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7/14/2008
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Six Steps to Better Sales Forecasting and Demand Planning

Most companies are immature and uncoordinated when it comes to sales forecasting and demand planning. Follow these six steps to increase forecast accuracy, speed planning cycles, reduce inventory costs, end stockouts and increase customer satisfaction.

The Impact of Failure

When it comes to sales forecasting and demand planning, ineffective use of information and technology has tangible impacts. Companies find that inaccuracy of sales forecasts contributes to customer dissatisfaction and increased inventory cost. For example, retailers are pressuring consumer packaged goods (CPG) companies to minimize stock-outs, and pricing pressure and markdowns result in net reduction in gross margins. Yet few CPG participants in the research have accurate forecasts: Just 8 percent achieve better than 80 percent accuracy, compared to 37 percent of other industries.

Shorter product life cycles are shrinking the time companies have to succeed in the market. Inefficient trade promotions also dampen performance. Ventana's 2006 benchmark research covering scorecards and dashboards and sales and operational planning (S&OP) revealed that companies place a high priority on optimizing sales, revenue and profitability yet that place too little emphasis on optimizing production, logistics and fulfillment, all of which are vital to long-term success. For example, among companies that sell into retail, only one-fourth of participants that have accuracy of more than 80 percent in their demand plans said they have orders cancelled frequently or sometimes. In contrast, more than half of those that have a less accurate demand planning process experience cancellations more often.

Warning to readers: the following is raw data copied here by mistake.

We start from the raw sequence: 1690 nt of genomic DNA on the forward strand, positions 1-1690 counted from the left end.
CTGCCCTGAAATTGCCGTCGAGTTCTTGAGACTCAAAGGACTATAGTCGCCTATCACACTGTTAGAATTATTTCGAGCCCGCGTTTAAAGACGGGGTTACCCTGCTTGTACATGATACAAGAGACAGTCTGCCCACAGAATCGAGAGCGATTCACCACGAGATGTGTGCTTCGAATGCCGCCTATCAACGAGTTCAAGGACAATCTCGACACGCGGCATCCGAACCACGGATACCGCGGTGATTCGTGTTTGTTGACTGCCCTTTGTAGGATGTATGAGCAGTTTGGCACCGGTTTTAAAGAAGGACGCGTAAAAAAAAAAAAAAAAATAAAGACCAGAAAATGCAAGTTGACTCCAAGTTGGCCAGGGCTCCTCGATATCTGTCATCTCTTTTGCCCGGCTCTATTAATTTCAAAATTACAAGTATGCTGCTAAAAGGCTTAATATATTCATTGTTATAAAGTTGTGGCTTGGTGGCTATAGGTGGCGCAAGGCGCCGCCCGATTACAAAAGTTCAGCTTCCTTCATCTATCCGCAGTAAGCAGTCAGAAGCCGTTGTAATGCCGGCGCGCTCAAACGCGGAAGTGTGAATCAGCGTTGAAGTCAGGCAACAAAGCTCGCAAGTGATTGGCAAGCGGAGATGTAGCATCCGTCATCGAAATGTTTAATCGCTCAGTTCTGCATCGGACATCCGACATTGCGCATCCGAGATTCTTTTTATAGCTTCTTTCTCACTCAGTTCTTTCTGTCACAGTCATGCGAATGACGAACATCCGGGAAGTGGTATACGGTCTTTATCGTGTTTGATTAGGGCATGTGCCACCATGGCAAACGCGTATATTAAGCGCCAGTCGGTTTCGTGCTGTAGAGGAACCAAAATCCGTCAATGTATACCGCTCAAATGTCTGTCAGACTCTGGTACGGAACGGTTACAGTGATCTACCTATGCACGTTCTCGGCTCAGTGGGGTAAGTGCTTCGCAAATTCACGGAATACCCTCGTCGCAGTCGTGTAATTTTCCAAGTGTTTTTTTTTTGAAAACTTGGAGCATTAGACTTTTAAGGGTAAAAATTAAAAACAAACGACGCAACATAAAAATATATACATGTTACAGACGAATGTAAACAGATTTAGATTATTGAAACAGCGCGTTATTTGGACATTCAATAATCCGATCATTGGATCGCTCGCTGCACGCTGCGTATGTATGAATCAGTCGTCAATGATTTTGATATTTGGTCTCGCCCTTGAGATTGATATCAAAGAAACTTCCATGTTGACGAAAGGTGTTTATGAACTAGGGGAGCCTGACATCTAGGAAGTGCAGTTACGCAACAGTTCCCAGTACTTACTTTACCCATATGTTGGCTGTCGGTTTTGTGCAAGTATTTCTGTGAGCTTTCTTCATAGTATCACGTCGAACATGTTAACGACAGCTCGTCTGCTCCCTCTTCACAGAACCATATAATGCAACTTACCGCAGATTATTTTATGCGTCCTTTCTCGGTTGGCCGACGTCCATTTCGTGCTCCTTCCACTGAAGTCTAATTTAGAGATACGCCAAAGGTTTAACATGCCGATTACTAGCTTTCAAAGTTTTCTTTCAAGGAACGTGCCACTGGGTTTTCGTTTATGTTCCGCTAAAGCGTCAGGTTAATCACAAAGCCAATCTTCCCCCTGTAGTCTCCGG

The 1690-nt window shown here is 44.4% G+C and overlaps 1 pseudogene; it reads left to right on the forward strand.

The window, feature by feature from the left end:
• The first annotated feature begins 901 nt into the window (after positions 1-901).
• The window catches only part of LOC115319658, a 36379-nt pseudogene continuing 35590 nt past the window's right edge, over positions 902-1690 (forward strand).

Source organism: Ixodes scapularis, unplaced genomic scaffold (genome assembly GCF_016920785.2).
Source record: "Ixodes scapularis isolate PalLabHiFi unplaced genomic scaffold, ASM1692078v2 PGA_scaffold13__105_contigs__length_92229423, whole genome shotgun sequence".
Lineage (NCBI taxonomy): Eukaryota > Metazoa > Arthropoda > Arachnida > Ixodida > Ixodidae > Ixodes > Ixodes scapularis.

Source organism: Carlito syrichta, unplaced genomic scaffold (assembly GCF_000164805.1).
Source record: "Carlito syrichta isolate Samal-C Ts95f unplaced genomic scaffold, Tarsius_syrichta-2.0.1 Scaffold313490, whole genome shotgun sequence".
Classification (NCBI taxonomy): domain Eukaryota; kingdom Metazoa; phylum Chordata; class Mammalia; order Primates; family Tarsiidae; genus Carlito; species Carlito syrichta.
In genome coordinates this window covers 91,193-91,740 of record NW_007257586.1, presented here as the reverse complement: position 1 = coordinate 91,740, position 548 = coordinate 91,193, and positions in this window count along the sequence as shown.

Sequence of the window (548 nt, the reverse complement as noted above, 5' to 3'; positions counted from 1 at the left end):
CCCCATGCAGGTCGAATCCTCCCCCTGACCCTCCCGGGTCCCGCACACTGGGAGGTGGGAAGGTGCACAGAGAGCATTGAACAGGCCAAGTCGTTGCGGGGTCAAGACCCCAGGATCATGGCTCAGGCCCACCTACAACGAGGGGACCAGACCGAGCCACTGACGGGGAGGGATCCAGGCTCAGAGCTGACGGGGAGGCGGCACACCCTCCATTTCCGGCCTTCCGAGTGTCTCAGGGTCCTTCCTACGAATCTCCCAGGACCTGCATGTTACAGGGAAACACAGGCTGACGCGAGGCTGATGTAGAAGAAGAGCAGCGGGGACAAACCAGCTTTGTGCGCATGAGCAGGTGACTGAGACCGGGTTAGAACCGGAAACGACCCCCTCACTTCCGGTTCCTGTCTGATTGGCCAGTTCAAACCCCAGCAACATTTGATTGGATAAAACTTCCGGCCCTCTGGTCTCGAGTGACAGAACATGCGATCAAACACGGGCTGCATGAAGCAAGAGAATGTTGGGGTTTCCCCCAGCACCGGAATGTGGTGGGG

To be effective, the demand planning process must span the organization and cross functions. Yet it is not always easy (or even feasible) for many companies to integrate plans across departments, sales pipelines, demand forecasts, revenue expectations and products. Organizational issues can contribute to the difficulties. Ventana found that one of the factors in companies at the Tactical level in the People category (47 percent) is that they delegate primary responsibility for the sales forecast to the wrong people — that is, to product management, finance or supply chain managers. Similarly, they have the wrong people — in sales or manufacturing — create the demand plan.

Process design and quality of execution have major impacts on overall effectiveness. The Tactical companies (43 percent) update their sales forecasts and demand plans no more often than quarterly, in some cases annually, and take more than one month to prepare them. At the Advanced level (22 percent), companies plan and forecast more often (monthly) but still take several weeks to prepare them.

Most firms also fail to take advantage of the improvements that information technology can provide in their sales forecasting and demand planning activities. IT enables them to collect, analyze and distribute a much greater variety of information than ever before, but Ventana's research shows that these technologies have not been widely adopted. Companies at the Tactical or Advanced maturity level for Technology (63 percent) rely on spreadsheets and ERP systems to handle these tasks. Companies at the higher Strategic and Innovative levels of Technology maturity (37 percent) have adopted dedicated planning and forecasting applications that provide multidimensional views of data and that support account-level plans and statistical forecasts.

For most organizations, the understanding of what's possible is limited, so they fail to seize the opportunity to make better use of information and collaboration to improve the effectiveness of sales and operations. Ventana Research recommends senior executives take a close look at sales forecasting and demand planning and assess how well their company is performing them in the context of what the most advanced companies are doing today.

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